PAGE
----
Comment: Laptop Dummy Terminal (Score 1) 325

by vortex2.71 (#48767179) Attached to: Ask Slashdot: High-Performance Laptop That Doesn't Overheat?

I am a strong proponent of running a laptop as a dummy terminal that connects with both a high power desktop and a cluster/server/supercomputer. Various configurations work fine, but I've been happy with the speed/latency of using VNC over a VPN. The only issue comes in high latency (satelite) internet, which various regions of the country are constrained by. The cluster/server/supercomputer interface can either be through a batch scheduler, or SSH or whatever. Further, if the cluster and the high power desktop are co-located, data can be quickly transferred between them or they can both be served by the same data server.

Comment: Drake is Obtuse (Score 4, Interesting) 334

by vortex2.71 (#48525959) Attached to: Aliens Are Probably Everywhere, Just Not Anywhere Nearby

I've always felt that the Drake Equation is not worthy of the term 'equation' since its just a simple probabilistic estimate from multiplying a ton of other probabilities and instances together. Consider for instance, the Schrödinger equation, which has a differential formulation that provides solutions to so many physical situations that arise in quantum mechanics, or Maxwell's equations, which explain all of electrodynamics, including light, and were the inspiration for Einstein's theory of special relativity.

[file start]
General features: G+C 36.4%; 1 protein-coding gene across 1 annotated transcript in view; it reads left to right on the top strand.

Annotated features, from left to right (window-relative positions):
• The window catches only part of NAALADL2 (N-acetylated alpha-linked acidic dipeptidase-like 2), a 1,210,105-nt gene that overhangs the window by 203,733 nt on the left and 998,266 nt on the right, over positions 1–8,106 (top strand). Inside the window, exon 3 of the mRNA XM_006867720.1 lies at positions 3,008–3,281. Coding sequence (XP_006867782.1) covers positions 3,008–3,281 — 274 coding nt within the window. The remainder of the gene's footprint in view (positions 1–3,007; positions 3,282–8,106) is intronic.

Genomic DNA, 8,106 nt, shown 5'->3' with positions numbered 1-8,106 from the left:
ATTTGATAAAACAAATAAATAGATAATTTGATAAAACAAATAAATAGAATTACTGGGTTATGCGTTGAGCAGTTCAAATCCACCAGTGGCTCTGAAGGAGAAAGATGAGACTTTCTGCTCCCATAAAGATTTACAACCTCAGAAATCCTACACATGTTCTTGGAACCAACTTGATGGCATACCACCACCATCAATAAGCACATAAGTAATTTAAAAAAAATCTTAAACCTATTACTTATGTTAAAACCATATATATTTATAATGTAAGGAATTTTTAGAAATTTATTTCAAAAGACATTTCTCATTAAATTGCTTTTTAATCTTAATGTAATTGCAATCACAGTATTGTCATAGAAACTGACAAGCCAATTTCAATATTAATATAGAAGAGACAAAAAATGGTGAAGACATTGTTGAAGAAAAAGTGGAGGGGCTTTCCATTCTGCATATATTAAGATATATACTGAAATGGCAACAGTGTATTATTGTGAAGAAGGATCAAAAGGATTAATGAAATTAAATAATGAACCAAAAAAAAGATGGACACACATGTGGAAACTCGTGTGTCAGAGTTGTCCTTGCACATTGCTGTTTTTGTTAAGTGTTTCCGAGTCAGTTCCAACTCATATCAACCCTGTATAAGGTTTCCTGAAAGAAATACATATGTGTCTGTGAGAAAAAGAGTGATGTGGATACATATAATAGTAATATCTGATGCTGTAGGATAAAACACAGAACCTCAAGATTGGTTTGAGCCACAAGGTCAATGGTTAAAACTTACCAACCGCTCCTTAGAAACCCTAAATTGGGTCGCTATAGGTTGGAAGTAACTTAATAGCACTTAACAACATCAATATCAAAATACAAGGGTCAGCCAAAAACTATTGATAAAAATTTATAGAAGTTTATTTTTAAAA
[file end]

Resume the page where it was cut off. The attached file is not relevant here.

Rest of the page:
+ - Seattle Police Consider Actually Trying to Solve Property Crimes

Submitted by vortex2.71
vortex2.71 writes: In a story you might expect to see in the Onion, the Seattle Police Department is reviewing it policy on property crime to determine whether they should actually try to solve some crimes. This follows a column by Danny Westneat detailing a nonexistent police response to multiple 911 calls after he tracked down his wife's stolen cell phone and watched the thieves taunt him by waving it in front of their car windows. Not only did the police refuse to show up in favor of filing an online police report, but the 911 operator advised Mr. Westneat to “Pull over immediately. You’re going to get yourselves shot.”

Comment: Developer unhappiness or Marketshare loss? (Score -1) 229

by vortex2.71 (#48143601) Attached to: The Subtle Developer Exodus From the Mac App Store

As Apple slowly looses market share in smartphones, how do you know the slow exodus isn't just due to the popularity of Android and Windows? I know that people are often unhappy with the games that Apple plays, but is there really an exodus due to unhappiness? Where is the proof?

Message from Our Sponsor on ttyTV at 13:58 ...

Working...